Benefits and Controversies of Increasing School Start Times for High School Students By Kiara Santana
Imagine a teen driver you know getting into a car accident because he/she didn’t get enough sleep the night prior to the accident. Many teens stay up all night doing homework or because they simply can’t fall asleep early enough and yet are still expected to wake up at 6 a.m. and drive to school. The worst accidents are the ones that could have possibly been prevented. As said by Dr. Robert Verona in “Earlier School Start Times Endanger Teen Drivers”, Chesapeake had 46.2 crashes for every 1,000 teen drivers which has a start time of 8:40 a.m. compared to 65.4 per 1,000 teen drivers in Virginia Beach, which starts school at 7:20 a.m. (Holohan). Researchers have found that, contrary to popular belief, adolescents need more sleep, not less, than children and adults (Lawton). High school start times should be pushed back and have a later start time. With teens given about nine hours of sleep and a push back of high school start times, it would benefit high school students by not endangering teens mental and physical health, it would result in more rested and alert students, and the outcome would include fewer absences and less tardiness.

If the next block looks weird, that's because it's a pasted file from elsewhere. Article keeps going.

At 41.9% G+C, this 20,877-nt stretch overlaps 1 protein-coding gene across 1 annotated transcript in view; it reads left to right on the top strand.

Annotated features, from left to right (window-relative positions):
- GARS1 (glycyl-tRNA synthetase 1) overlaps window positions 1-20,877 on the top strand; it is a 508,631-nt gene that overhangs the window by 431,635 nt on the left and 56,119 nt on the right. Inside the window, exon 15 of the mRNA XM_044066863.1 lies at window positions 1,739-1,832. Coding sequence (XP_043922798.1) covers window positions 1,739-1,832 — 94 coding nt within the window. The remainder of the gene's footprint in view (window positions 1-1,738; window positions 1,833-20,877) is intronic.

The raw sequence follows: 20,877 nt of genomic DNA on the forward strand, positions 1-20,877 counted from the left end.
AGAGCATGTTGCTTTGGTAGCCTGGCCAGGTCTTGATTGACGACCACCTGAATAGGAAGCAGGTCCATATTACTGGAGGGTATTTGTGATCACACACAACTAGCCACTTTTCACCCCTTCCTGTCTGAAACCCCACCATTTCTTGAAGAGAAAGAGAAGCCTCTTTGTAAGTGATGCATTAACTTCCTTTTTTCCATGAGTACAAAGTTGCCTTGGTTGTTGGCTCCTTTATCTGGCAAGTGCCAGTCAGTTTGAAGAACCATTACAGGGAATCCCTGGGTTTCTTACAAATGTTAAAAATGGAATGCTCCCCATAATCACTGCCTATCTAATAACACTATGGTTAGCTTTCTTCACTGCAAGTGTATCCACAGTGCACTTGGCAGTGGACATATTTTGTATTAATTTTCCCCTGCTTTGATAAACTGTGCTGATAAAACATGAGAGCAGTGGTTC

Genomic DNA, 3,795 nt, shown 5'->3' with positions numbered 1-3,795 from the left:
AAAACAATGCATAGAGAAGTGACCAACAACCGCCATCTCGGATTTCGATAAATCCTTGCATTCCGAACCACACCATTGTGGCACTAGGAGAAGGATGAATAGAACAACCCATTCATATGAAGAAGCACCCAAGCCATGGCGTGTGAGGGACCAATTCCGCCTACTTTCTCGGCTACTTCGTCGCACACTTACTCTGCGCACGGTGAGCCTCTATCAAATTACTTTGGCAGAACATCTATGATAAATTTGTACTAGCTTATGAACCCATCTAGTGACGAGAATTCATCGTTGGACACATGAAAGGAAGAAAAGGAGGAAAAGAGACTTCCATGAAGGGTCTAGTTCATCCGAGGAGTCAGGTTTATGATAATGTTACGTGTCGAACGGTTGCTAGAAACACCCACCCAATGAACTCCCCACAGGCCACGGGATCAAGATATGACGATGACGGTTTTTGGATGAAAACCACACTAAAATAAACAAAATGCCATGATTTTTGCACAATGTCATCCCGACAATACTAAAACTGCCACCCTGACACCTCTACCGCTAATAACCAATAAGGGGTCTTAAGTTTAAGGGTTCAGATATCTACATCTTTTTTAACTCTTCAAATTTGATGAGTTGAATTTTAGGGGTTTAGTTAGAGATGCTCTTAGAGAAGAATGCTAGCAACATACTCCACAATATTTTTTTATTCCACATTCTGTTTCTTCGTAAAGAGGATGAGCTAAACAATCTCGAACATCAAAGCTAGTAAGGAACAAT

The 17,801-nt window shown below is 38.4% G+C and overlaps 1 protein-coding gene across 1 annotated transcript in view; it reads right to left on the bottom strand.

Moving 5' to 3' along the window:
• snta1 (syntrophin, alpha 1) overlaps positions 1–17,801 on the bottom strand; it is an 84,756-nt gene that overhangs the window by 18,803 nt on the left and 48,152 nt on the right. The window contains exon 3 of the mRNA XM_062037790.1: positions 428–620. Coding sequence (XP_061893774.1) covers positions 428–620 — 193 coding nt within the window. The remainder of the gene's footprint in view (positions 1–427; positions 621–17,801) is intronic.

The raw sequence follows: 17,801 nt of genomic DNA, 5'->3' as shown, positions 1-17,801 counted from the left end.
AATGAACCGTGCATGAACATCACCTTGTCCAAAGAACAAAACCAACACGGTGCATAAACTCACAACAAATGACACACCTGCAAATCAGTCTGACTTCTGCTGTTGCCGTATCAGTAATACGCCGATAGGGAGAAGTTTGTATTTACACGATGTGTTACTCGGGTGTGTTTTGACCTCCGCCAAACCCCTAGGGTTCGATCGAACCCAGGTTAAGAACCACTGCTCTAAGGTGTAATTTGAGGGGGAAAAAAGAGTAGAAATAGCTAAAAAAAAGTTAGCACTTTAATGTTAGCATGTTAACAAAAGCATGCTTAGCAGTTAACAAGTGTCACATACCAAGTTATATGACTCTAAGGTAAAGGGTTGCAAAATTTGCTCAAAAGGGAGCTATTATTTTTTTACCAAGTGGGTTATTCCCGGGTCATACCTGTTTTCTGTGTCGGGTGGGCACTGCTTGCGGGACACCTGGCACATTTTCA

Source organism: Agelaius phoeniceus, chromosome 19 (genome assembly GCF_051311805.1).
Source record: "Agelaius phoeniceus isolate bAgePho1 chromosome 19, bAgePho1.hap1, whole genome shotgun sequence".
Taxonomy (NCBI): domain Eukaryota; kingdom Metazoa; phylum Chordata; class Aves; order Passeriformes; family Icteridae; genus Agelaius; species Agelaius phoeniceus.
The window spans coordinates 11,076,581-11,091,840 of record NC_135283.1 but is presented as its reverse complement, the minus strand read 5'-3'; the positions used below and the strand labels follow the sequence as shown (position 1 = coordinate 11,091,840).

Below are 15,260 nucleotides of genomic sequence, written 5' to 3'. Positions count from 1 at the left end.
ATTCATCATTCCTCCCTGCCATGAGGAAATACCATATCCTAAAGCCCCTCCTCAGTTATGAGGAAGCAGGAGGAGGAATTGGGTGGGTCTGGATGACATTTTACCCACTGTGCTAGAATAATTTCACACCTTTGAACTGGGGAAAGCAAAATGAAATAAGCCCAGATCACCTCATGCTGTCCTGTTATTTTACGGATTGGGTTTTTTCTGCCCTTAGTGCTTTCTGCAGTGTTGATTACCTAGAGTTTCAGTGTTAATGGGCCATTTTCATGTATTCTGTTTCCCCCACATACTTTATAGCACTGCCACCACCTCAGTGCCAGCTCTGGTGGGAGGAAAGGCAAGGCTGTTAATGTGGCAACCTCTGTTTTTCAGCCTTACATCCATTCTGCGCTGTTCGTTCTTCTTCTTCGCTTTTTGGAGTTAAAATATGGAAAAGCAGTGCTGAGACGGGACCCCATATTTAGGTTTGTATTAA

Although proven to cause a disruption in transportation, after school activities, and work schedules for parents or teens, teens need a minimum of 8 hours of sleep each day not only to be more rested and alert students throughout their school day and for after-school jobs, but for puberty as well. With the early start times of school and the combination of jobs, school work, balancing their social life, and most often the result of stress makes it quite difficult to get that kind of shut-eye, therefore causing a change of sleep patterns that prompts teen- agers to fall asleep and wake up late. Ms.Wahlstrom and her colleagues at the Applied- Research Center, stated that the later start time caused an improvement in attendance,...
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